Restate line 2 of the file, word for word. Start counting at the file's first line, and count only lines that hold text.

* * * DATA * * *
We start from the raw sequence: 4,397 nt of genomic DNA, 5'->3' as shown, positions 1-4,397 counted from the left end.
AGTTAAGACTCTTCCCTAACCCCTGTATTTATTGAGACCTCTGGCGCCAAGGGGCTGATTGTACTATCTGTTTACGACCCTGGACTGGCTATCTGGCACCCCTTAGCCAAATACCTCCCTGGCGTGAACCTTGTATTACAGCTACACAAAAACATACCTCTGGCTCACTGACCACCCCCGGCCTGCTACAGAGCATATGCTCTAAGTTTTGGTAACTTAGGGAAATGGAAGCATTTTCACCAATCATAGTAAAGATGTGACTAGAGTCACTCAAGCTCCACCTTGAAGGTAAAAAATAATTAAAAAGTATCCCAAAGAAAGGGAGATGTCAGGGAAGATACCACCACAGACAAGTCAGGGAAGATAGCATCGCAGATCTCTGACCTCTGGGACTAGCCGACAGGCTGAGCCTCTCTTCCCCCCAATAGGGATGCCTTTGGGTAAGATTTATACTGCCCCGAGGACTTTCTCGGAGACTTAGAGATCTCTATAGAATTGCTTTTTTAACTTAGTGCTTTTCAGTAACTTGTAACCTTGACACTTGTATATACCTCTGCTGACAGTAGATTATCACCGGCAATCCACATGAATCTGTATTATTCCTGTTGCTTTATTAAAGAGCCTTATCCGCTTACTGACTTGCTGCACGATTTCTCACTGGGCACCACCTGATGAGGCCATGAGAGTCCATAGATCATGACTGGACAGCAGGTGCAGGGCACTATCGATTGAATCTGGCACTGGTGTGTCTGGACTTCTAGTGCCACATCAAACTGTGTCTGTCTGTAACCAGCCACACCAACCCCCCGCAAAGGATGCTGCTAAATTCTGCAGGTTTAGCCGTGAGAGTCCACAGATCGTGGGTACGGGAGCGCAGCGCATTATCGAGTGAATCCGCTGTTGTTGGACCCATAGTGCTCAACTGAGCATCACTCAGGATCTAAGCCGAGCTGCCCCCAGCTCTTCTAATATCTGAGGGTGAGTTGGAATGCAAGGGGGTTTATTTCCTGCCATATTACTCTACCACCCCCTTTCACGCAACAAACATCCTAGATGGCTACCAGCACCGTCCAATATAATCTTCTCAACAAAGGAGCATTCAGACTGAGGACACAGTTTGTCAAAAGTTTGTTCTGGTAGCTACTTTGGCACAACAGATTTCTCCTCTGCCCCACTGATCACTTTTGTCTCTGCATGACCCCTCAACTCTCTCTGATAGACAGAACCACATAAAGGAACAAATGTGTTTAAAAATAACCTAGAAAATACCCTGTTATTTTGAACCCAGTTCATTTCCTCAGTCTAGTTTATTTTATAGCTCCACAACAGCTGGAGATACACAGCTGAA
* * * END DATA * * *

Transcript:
AGTTAAGACTCTTCCCTAACCCCTGTATTTATTGAGACCTCTGGCGCCAAGGGGCTGATTGTACTATCTGTTTACGACCCTGGACTGGCTATCTGGCACCCCTTAGCCAAATACCTCCCTGGCGTGAACCTTGTATTACAGCTACACAAAAACATACCTCTGGCTCACTGACCACCCCCGGCCTGCTACAGAGCATATGCTCTAAGTTTTGGTAACTTAGGGAAATGGAAGCATTTTCACCAATCATAGTAAAGATGTGACTAGAGTCACTCAAGCTCCACCTTGAAGGTAAAAAATAATTAAAAAGTATCCCAAAGAAAGGGAGATGTCAGGGAAGATACCACCACAGACAAGTCAGGGAAGATAGCATCGCAGATCTCTGACCTCTGGGACTAGCCGACAGGCTGAGCCTCTCTTCCCCCCAATAGGGATGCCTTTGGGTAAGATTTATACTGCCCCGAGGACTTTCTCGGAGACTTAGAGATCTCTATAGAATTGCTTTTTTAACTTAGTGCTTTTCAGTAACTTGTAACCTTGACACTTGTATATACCTCTGCTGACAGTAGATTATCACCGGCAATCCACATGAATCTGTATTATTCCTGTTGCTTTATTAAAGAGCCTTATCCGCTTACTGACTTGCTGCACGATTTCTCACTGGGCACCACCTGATGAGGCCATGAGAGTCCATAGATCATGACTGGACAGCAGGTGCAGGGCACTATCGATTGAATCTGGCACTGGTGTGTCTGGACTTCTAGTGCCACATCAAACTGTGTCTGTCTGTAACCAGCCACACCAACCCCCCGCAAAGGATGCTGCTAAATTCTGCAGGTTTAGCCGTGAGAGTCCACAGATCGTGGGTACGGGAGCGCAGCGCATTATCGAGTGAATCCGCTGTTGTTGGACCCATAGTGCTCAACTGAGCATCACTCAGGATCTAAGCCGAGCTGCCCCCAGCTCTTCTAATATCTGAGGGTGAGTTGGAATGCAAGGGGGTTTATTTCCTGCCATATTACTCTACCACCCCCTTTCACGCAACAAACATCCTAGATGGCTACCAGCACCGTCCAATATAATCTTCTCAACAAAGGAGCATTCAGACTGAGGACACAGTTTGTCAAAAGTTTGTTCTGGTAGCTACTTTGGCACAACAGATTTCTCCTCTGCCCCACTGATCACTTTTGTCTCTGCATGACCCCTCAACTCTCTCTGATAGACAGAACCACATAAAGGAACAAATGTGTTTAAAAATAACCTAGAAAATACCCTGTTATTTTGAACCCAGTTCATTTCCTCAGTCTAGTTTATTTTATAGCTCCACAACAGCTGGAGATACACAGCTGAA